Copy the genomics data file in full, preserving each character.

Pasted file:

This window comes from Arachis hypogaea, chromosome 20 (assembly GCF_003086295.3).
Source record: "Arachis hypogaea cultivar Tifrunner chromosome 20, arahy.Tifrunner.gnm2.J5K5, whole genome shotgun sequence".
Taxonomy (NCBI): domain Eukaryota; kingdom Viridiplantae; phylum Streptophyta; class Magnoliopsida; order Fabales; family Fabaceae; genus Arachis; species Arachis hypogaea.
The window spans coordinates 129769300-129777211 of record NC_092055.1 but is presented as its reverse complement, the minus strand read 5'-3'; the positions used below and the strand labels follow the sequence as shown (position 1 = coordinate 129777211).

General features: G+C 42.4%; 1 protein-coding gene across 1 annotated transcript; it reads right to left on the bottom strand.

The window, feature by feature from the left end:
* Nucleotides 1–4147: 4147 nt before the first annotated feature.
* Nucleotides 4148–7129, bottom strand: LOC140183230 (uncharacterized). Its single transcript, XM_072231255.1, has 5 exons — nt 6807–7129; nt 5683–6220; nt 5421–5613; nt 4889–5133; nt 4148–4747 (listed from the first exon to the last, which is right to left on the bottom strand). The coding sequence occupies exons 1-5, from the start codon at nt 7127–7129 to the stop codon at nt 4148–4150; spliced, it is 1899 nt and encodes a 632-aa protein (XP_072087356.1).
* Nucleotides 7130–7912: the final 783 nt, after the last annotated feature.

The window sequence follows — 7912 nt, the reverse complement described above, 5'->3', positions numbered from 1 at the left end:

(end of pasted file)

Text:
This window comes from Arachis hypogaea, chromosome 20 (assembly GCF_003086295.3).
Source record: "Arachis hypogaea cultivar Tifrunner chromosome 20, arahy.Tifrunner.gnm2.J5K5, whole genome shotgun sequence".
Taxonomy (NCBI): domain Eukaryota; kingdom Viridiplantae; phylum Streptophyta; class Magnoliopsida; order Fabales; family Fabaceae; genus Arachis; species Arachis hypogaea.
The window spans coordinates 129769300-129777211 of record NC_092055.1 but is presented as its reverse complement, the minus strand read 5'-3'; the positions used below and the strand labels follow the sequence as shown (position 1 = coordinate 129777211).

General features: G+C 42.4%; 1 protein-coding gene across 1 annotated transcript; it reads right to left on the bottom strand.

The window, feature by feature from the left end:
* Nucleotides 1–4147: 4147 nt before the first annotated feature.
* Nucleotides 4148–7129, bottom strand: LOC140183230 (uncharacterized). Its single transcript, XM_072231255.1, has 5 exons — nt 6807–7129; nt 5683–6220; nt 5421–5613; nt 4889–5133; nt 4148–4747 (listed from the first exon to the last, which is right to left on the bottom strand). The coding sequence occupies exons 1-5, from the start codon at nt 7127–7129 to the stop codon at nt 4148–4150; spliced, it is 1899 nt and encodes a 632-aa protein (XP_072087356.1).
* Nucleotides 7130–7912: the final 783 nt, after the last annotated feature.

The window sequence follows — 7912 nt, the reverse complement described above, 5'->3', positions numbered from 1 at the left end: